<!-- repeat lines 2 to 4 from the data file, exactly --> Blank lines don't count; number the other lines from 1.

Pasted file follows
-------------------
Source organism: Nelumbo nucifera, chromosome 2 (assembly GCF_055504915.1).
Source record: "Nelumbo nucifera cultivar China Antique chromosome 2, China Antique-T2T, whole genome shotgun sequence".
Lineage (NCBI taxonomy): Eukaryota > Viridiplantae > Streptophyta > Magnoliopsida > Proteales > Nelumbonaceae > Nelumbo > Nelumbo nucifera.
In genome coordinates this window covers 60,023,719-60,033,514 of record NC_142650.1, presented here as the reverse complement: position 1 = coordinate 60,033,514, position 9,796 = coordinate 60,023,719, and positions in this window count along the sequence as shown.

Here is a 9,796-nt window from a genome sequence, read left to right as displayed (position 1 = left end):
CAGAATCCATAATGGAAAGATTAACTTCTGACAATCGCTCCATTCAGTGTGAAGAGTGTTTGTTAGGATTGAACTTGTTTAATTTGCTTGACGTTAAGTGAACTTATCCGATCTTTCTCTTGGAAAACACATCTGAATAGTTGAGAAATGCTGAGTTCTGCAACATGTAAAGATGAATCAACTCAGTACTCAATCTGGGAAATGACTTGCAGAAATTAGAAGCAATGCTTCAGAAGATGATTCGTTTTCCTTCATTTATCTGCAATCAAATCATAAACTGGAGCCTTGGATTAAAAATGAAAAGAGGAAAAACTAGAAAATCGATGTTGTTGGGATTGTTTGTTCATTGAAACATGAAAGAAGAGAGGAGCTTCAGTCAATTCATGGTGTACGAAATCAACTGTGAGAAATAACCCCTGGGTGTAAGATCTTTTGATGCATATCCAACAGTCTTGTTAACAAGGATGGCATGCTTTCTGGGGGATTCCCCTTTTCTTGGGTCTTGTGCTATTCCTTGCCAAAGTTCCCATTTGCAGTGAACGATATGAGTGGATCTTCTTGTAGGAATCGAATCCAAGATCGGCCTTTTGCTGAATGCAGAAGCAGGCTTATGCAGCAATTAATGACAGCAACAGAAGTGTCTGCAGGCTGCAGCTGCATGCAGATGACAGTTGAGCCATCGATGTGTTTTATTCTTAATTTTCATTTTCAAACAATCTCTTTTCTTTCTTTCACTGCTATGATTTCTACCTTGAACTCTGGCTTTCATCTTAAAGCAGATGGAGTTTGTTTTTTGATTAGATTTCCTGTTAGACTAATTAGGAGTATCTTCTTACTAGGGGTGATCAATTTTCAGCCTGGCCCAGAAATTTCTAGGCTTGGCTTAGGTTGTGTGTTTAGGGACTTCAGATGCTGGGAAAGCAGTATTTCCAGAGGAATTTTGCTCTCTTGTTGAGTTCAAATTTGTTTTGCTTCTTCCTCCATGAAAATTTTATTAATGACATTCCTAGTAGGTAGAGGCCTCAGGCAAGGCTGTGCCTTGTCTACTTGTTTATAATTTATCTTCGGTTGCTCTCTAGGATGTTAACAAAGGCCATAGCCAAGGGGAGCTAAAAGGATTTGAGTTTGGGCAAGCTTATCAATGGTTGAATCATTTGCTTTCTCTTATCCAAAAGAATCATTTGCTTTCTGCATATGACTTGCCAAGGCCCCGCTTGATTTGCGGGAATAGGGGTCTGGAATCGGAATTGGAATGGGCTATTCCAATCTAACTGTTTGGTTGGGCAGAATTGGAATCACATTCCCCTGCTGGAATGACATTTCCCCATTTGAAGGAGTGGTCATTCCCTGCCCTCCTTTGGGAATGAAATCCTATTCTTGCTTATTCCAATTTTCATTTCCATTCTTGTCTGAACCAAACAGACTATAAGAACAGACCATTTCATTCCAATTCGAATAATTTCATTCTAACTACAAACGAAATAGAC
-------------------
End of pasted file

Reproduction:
Source record: "Nelumbo nucifera cultivar China Antique chromosome 2, China Antique-T2T, whole genome shotgun sequence".
Lineage (NCBI taxonomy): Eukaryota > Viridiplantae > Streptophyta > Magnoliopsida > Proteales > Nelumbonaceae > Nelumbo > Nelumbo nucifera.
In genome coordinates this window covers 60,023,719-60,033,514 of record NC_142650.1, presented here as the reverse complement: position 1 = coordinate 60,033,514, position 9,796 = coordinate 60,023,719, and positions in this window count along the sequence as shown.